I thought of Fogel and Engerman again when a recent review in the Economist of Edward Bishop's The Half Has Never Been Told complained that a book based on the perspective of slaves could not be objective. (To the Economist's credit, it repudiated the review and apologized for allowing it to be printed, but also kept a link to it so that readers could see how misguided it was). Again, an allegiance to "scientific detachment" led to a bizarre view of an evil institution. A "detached" view of slavery helps legitimize its practice, and thus is not in any way objective.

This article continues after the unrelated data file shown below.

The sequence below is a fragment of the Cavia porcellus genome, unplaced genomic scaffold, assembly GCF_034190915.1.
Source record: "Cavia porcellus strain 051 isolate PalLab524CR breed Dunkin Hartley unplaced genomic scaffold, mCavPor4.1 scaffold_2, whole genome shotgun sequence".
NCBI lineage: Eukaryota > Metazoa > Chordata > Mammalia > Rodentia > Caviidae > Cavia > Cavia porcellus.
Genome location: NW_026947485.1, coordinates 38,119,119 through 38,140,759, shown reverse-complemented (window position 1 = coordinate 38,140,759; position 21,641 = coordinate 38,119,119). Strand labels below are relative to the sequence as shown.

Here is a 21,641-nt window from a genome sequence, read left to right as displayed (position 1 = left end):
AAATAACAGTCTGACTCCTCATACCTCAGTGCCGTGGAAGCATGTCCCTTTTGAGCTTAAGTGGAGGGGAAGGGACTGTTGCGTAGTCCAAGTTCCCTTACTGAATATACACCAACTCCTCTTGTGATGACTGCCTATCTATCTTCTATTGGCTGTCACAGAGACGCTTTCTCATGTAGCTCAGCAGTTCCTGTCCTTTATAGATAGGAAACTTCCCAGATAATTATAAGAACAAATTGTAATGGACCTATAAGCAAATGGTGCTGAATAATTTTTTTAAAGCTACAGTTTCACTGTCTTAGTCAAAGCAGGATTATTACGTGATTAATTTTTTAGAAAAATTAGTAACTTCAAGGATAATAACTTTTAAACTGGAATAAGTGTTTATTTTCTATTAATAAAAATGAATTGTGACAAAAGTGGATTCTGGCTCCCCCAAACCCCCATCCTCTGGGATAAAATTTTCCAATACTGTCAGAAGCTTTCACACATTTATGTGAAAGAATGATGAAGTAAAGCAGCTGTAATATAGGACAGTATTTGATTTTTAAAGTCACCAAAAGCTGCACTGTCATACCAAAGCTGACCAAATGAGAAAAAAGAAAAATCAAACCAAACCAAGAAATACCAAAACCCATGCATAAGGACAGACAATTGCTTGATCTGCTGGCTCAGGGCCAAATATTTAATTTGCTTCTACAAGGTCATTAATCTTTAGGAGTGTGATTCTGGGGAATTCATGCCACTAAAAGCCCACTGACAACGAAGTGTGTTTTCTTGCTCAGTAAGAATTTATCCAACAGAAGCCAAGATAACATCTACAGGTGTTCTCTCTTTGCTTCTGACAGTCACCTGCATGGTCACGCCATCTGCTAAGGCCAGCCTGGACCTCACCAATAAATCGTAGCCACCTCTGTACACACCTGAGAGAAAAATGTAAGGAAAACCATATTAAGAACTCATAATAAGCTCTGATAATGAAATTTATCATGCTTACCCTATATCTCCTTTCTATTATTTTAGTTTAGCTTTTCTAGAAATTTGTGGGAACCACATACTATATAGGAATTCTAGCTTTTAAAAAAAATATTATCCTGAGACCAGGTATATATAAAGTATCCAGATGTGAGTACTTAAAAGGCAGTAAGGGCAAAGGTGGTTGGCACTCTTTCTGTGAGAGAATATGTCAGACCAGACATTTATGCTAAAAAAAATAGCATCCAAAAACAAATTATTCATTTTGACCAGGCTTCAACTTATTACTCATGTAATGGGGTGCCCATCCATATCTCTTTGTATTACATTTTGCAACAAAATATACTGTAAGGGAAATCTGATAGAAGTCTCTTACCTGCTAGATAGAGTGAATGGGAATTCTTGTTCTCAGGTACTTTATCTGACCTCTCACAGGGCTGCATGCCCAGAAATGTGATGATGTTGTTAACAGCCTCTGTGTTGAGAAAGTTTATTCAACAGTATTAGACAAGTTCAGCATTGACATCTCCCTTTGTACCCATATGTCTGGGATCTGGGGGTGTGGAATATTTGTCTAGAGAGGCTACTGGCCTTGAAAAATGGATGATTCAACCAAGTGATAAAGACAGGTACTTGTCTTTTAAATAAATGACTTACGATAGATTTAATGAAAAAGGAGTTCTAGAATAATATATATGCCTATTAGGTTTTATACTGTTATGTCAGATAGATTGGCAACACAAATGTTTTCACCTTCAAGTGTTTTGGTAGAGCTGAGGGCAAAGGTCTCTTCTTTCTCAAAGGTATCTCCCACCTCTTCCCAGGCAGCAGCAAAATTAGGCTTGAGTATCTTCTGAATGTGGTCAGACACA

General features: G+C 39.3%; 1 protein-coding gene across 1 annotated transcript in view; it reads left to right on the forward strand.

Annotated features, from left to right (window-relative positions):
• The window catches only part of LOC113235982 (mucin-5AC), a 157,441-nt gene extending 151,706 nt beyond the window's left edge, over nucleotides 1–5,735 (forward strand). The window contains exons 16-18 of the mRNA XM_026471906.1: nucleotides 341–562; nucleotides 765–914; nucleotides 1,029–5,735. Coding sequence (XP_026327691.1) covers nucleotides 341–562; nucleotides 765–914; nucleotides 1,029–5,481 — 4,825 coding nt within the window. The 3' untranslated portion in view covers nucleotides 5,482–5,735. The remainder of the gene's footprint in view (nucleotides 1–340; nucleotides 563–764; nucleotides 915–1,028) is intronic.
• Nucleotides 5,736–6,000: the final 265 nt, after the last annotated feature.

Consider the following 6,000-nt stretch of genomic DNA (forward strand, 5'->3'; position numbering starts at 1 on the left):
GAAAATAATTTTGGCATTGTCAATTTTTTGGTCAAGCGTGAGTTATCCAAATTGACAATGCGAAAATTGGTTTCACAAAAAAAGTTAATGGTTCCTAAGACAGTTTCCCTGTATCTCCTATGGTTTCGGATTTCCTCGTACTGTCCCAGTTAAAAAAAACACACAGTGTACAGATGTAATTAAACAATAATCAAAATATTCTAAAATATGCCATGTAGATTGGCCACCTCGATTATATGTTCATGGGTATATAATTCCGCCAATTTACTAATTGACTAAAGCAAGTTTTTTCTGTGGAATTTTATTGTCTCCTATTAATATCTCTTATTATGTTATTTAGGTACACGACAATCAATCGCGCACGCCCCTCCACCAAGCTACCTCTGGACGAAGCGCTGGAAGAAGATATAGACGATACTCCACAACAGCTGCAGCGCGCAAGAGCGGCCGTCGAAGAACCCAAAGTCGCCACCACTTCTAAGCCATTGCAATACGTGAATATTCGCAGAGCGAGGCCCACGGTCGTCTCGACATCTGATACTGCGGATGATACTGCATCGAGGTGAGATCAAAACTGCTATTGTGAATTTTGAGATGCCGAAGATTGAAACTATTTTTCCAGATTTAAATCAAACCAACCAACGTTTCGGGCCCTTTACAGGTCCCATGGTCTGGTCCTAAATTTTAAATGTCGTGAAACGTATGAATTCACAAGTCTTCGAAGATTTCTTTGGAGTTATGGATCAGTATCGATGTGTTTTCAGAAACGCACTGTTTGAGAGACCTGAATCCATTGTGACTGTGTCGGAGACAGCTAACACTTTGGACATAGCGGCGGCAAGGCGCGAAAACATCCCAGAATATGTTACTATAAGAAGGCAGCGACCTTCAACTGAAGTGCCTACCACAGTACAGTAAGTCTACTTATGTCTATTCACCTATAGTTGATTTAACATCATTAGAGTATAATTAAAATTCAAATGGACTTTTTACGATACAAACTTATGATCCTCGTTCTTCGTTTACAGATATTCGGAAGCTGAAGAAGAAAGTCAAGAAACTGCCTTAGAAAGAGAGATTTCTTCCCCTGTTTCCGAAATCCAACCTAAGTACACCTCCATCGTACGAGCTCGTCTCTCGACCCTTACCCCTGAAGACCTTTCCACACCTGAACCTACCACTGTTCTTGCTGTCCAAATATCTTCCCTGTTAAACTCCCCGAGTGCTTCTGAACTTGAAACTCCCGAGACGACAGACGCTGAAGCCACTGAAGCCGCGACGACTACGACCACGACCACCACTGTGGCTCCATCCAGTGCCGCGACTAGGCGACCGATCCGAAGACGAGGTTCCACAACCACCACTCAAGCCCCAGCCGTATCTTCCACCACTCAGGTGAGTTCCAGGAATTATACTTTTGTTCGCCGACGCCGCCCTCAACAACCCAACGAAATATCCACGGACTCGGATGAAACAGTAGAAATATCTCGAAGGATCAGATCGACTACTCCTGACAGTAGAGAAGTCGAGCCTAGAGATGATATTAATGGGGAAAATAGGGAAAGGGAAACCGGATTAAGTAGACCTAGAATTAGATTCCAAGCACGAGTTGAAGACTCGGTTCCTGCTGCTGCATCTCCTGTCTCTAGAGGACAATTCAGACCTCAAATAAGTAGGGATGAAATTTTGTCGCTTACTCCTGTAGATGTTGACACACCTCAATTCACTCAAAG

And so we come to Thomas Piketty's Capital in the 21st Century. I have some issues with the book, but I love the first third of it. I particularly like his treatment of "human capital:"
There are many reasons to exclude human capital from our definition of capital. The most obvious is that human capital cannot be owned by another person or traded on a market.The language of economics often treats people as commodities: the phrases "representative agent" and "human capital" are examples of this. Sometimes these phrases are useful abstractions, but they also contribute to the sometimes pernicious indifference of mainstream economics to issues of justice. Piketty's take on human capital might make us a little less indifferent.